The process moves through the first three steps—receiving, attending,
understanding—in sequence. Responding and/or remembering may or may
not follow. For example, it may be desirable for the listener to respond
immediately or to remember the message in order to respond at a later time.
At times, of course, no
response (at least no verbal
response) is required. And
the act of remembering may
or may not be necessary.
For example, if someone
tells you to “watch your
step,” you have no need to
remember the message
after you have completed
that step.
Figure 1. The Listening Process
Let’s look at the parts—the three necessary ones and the two additional ones
—one at a time. Consider the following analogy between the listening process
and the electronic mail (E-mail) system. Suppose that you are the sender of a
message and I am the intended recipient.
a. Receiving
This step is easily understood. You may send a message to me by E-mail. It
may be wonderfully composed and clear. You may have used effective
techniques to organize and support your message. The subject may be one of
great interest to me. Imagine further that I both admire and respect you, and
that I like to receive E-mail from you.
In short, you have done a good job and I want to
receive the message. But if I don’t turn on my
computer, I won’t receive it. The message remains
somewhere between your computer and mine—
between sender and receiver.
Much human listening fails for the same reason.
Receivers simply are not connected or “tuned in” to
the senders. Sometimes, the problem is a
physiological one; for example, the receiver has a
TSL 3105 Teaching of Listening and Speaking Skills
in the Primary ESL classroom
hearing deficiency due to a congenital or inherited weakness. Or perhaps the
deficiency resulted from an accident, a disease, or prolonged exposure to
loud noises.
Sometimes the problem can be corrected through the use of mechanical
devices that restore hearing loss, or through hearing aids that amplify sound.
Scientists and engineers are constantly developing new products designed to
correct and help specific types of hearing loss.
Remember that hearing and listening are not the same. Hearing is the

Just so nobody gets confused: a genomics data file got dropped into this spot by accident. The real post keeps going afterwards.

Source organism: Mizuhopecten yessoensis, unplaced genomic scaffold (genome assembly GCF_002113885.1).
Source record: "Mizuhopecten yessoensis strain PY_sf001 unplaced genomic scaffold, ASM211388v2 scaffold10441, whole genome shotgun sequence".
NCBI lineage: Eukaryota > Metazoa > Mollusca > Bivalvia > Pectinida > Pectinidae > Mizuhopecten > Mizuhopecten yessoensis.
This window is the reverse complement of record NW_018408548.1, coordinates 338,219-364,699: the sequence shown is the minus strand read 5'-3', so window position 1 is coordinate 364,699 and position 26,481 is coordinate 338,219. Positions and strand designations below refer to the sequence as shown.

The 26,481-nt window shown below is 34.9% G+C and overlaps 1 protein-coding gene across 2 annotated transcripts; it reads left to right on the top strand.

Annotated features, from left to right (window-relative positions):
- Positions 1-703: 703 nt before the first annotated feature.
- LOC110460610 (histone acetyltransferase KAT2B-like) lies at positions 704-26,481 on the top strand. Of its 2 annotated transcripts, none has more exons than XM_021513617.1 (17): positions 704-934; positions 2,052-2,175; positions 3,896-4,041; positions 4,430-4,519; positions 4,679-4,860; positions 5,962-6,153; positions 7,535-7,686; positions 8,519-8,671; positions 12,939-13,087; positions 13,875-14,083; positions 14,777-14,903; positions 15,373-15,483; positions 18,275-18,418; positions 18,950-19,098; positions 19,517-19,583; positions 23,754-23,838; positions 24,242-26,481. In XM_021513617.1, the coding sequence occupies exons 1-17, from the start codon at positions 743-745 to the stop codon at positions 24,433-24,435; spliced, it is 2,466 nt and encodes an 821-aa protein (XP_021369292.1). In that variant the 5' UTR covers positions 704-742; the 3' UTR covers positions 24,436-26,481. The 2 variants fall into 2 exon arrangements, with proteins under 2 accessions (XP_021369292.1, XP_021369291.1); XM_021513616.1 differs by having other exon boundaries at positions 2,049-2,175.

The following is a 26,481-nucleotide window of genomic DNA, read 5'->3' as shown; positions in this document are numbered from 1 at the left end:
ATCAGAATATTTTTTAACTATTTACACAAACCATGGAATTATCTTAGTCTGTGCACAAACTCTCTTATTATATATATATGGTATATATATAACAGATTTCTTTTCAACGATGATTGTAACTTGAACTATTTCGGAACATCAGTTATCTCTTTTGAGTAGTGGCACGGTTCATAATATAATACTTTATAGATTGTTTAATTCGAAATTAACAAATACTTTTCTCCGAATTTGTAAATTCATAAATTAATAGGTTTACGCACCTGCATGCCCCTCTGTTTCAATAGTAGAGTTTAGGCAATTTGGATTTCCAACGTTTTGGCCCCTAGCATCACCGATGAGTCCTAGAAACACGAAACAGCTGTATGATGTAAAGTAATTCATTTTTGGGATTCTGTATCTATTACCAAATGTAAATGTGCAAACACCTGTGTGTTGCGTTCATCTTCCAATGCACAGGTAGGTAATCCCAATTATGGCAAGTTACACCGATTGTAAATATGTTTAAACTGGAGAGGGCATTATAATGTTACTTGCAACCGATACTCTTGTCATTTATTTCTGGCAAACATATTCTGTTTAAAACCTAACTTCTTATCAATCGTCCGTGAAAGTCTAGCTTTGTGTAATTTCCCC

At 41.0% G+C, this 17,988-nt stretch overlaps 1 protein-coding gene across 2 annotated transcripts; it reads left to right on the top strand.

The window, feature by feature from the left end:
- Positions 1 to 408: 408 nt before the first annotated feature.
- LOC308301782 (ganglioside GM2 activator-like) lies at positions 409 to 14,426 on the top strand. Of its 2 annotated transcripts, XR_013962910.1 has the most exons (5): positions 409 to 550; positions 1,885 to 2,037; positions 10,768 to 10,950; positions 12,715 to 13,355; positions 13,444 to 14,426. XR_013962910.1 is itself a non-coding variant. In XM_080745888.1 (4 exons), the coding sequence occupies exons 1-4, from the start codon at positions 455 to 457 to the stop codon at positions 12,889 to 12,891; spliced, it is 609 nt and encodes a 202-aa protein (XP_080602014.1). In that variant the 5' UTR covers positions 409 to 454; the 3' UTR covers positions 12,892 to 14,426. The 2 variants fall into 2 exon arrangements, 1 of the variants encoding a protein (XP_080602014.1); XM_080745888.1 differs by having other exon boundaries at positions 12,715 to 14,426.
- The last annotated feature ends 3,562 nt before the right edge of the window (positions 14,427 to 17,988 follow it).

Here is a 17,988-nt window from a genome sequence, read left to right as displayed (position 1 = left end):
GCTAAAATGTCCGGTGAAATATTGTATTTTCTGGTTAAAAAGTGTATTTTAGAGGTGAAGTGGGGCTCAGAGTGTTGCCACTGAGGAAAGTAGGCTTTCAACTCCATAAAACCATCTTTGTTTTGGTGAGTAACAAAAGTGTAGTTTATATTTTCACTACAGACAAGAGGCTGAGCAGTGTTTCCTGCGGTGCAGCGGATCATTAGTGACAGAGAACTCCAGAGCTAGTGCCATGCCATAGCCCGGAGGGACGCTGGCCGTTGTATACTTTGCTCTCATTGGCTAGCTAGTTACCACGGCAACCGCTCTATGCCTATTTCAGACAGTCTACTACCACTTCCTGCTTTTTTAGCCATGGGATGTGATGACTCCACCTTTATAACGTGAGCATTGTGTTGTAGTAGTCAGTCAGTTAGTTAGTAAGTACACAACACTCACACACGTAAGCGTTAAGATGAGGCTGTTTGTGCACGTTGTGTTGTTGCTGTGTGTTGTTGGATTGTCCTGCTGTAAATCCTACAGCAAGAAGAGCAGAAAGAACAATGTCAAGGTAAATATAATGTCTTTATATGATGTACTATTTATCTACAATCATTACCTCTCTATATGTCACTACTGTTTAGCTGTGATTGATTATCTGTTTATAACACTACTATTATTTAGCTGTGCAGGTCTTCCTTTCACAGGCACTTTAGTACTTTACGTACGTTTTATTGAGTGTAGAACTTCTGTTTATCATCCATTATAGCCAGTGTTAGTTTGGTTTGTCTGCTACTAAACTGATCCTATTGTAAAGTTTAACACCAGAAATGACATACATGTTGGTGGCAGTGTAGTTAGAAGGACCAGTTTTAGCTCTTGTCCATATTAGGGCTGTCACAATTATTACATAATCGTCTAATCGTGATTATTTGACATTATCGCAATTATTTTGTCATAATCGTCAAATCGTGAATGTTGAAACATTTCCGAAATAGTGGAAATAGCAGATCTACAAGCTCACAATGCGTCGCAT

reception of sound; listening is the attachment of meaning. Hearing is,
however, a necessary prerequisite for listening and an important component
of the listening process.
b. Attending
Let’s continue with the E-mail analogy. When I turn my computer on, it will
receive the message that you sent. But I must do more: I must attend to the
message if the process is to continue. Perhaps I received a phone call just
after I turned my computer on and had to move away from my desk; I do not
know that you have sent a message. Or maybe I don’t have an opportunity to
read my E-mail that day.
Suppose that I am working on something else when the message arrives. My
computer signals that I have mail from you. I want to read it, but I decide that I
will do it later. I continue to stay busy on another task, however, and forget to
read the message. Later, I may mistakenly “trash it” without ever reading it.
Whatever the case, I don’t attend to the message.
Human listening is often ineffective—or does not occur—for similar reasons.
Receiving occurs, but attending does not.
At any given time, numerous messages compete for our attention. The stimuli
may be external, such as words spoken by a lecturer or printed on paper, or
events occurring around us. Or the stimuli may be internal, such as a deadline
we must meet tomorrow, a backache we developed by sitting too long at the
computer, or the hunger pangs we experience because we didn’t take time to
eat lunch. Whatever the source of the stimuli, we simply can’t focus on all of
them at the same time. We therefore must choose, whether consciously or